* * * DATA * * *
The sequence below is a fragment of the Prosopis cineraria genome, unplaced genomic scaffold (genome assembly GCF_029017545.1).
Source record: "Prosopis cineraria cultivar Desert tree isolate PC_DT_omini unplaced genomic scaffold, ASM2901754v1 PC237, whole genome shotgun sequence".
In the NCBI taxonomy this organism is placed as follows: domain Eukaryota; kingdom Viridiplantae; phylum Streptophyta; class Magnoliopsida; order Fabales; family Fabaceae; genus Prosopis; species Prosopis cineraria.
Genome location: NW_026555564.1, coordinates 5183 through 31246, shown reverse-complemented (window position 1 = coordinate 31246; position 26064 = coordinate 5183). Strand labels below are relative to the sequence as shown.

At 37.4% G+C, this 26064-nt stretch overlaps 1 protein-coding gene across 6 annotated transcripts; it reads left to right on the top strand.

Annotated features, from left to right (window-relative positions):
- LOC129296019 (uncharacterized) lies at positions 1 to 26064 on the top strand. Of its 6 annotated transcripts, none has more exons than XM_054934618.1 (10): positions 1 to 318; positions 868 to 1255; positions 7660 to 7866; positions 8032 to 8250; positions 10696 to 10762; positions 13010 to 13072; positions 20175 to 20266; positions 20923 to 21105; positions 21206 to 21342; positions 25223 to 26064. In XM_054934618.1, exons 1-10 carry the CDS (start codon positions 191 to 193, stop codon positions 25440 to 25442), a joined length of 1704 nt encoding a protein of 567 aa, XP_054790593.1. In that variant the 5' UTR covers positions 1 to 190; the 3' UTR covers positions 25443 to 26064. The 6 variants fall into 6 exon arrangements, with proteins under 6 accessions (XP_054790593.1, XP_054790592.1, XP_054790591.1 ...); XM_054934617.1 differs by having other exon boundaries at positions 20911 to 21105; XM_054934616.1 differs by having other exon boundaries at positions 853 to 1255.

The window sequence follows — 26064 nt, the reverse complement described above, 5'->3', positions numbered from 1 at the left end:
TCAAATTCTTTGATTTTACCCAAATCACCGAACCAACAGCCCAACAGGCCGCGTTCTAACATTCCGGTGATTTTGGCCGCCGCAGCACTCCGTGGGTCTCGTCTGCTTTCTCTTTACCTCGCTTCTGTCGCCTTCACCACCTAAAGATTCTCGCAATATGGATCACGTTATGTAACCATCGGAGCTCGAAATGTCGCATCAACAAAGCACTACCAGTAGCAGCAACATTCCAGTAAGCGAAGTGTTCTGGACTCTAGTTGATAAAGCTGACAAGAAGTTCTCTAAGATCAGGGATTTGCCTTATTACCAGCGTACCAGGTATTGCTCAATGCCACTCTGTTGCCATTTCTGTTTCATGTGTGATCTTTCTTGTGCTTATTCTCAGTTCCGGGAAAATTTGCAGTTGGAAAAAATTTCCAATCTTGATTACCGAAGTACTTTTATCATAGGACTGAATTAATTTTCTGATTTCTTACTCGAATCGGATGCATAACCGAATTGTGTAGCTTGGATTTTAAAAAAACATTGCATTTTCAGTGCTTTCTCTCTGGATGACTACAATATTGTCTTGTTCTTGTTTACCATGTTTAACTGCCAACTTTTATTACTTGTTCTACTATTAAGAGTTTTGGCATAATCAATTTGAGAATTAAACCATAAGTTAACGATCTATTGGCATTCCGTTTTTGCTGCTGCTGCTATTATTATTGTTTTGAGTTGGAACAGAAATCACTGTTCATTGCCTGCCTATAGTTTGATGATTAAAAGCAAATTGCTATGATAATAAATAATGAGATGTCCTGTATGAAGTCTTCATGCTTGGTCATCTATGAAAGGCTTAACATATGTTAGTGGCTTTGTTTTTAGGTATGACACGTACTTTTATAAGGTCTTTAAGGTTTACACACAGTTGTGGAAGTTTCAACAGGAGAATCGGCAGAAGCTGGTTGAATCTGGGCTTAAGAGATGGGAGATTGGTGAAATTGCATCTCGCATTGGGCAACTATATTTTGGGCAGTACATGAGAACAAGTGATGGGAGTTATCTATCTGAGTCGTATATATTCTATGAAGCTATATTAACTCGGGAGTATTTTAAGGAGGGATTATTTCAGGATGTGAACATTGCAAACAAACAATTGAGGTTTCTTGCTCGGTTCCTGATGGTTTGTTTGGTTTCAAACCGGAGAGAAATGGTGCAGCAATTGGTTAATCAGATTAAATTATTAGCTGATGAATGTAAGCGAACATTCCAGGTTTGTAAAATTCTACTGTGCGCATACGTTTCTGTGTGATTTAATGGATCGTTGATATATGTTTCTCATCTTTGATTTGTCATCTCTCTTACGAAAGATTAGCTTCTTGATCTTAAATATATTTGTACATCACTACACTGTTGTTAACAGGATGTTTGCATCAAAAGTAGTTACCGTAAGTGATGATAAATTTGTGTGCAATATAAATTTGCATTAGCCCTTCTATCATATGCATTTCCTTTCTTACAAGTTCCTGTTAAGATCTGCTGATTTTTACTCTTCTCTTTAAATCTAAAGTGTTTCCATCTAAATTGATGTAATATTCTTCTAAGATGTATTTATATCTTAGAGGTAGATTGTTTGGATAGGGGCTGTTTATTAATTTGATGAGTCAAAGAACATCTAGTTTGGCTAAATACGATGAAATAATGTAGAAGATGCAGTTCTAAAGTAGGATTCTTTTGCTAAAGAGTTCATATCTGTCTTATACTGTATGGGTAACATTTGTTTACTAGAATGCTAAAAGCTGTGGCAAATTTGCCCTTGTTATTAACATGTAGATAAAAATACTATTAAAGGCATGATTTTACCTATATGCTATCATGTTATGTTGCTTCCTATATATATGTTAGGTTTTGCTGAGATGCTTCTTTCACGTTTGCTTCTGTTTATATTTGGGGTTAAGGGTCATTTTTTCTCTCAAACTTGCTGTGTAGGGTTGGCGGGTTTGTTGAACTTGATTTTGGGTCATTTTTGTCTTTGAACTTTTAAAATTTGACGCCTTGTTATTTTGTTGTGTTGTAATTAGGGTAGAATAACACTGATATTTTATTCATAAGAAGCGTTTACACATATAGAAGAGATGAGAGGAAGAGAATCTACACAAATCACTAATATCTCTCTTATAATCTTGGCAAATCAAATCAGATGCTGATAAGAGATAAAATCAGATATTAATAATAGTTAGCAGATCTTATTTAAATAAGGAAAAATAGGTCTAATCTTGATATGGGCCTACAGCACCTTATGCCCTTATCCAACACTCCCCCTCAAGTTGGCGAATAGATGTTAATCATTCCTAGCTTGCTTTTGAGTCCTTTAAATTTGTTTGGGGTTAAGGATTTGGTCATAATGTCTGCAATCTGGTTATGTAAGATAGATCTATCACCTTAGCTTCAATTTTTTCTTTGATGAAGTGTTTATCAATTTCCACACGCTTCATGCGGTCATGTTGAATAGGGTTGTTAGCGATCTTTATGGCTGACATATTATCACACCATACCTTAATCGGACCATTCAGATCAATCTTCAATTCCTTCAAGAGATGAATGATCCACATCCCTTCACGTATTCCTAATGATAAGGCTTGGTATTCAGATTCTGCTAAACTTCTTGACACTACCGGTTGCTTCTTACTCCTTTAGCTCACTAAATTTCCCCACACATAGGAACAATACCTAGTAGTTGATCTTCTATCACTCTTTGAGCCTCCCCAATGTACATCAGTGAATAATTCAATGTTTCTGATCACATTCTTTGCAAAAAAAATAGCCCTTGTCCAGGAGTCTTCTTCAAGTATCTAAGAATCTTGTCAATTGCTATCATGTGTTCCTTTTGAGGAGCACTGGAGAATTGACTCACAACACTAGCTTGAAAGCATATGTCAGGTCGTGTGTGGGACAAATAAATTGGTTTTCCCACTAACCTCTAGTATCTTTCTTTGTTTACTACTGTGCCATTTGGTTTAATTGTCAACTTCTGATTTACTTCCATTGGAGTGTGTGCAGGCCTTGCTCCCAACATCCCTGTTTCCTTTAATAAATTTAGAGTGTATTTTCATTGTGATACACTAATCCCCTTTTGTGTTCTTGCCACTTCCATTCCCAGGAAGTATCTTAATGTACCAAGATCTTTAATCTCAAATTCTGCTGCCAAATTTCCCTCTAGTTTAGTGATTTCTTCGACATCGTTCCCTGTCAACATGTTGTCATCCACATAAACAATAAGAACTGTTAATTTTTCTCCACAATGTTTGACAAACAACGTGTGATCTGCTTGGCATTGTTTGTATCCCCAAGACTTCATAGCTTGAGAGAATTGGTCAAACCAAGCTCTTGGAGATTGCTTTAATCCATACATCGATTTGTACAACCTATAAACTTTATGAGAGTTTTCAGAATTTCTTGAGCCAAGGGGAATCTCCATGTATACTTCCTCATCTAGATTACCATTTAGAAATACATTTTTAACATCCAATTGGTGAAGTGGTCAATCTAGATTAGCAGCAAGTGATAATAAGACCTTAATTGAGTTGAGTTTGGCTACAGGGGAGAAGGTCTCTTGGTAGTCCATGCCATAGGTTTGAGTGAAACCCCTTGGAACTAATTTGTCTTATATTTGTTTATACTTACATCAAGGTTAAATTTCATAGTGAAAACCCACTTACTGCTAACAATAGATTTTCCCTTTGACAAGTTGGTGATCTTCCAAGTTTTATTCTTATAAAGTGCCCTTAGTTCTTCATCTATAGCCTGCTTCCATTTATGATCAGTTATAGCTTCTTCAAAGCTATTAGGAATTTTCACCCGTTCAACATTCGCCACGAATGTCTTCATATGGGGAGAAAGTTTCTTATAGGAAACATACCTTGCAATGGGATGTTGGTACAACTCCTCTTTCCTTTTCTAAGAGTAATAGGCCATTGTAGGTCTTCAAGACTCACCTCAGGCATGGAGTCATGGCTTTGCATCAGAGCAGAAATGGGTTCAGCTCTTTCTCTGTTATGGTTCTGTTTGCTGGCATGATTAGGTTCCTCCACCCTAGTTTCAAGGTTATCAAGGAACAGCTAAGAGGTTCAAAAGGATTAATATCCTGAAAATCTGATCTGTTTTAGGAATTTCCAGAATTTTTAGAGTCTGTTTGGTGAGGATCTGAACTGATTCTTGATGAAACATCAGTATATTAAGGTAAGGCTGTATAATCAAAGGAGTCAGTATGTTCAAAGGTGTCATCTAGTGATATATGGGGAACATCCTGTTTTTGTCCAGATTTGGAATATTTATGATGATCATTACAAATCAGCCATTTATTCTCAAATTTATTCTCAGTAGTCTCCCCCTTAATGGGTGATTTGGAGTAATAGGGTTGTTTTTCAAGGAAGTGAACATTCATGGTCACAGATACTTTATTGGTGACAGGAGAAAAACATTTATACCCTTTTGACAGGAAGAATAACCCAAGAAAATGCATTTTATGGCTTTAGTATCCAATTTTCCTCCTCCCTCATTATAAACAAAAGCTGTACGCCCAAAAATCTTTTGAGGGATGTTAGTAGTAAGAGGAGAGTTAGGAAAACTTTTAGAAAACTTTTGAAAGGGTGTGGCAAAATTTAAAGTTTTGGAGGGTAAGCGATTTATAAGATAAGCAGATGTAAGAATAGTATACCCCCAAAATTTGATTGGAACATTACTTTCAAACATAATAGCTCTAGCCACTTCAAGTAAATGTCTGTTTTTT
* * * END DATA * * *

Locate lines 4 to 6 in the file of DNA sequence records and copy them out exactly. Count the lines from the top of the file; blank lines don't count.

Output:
Genome location: NW_026555564.1, coordinates 5183 through 31246, shown reverse-complemented (window position 1 = coordinate 31246; position 26064 = coordinate 5183). Strand labels below are relative to the sequence as shown.

At 37.4% G+C, this 26064-nt stretch overlaps 1 protein-coding gene across 6 annotated transcripts; it reads left to right on the top strand.

Annotated features, from left to right (window-relative positions):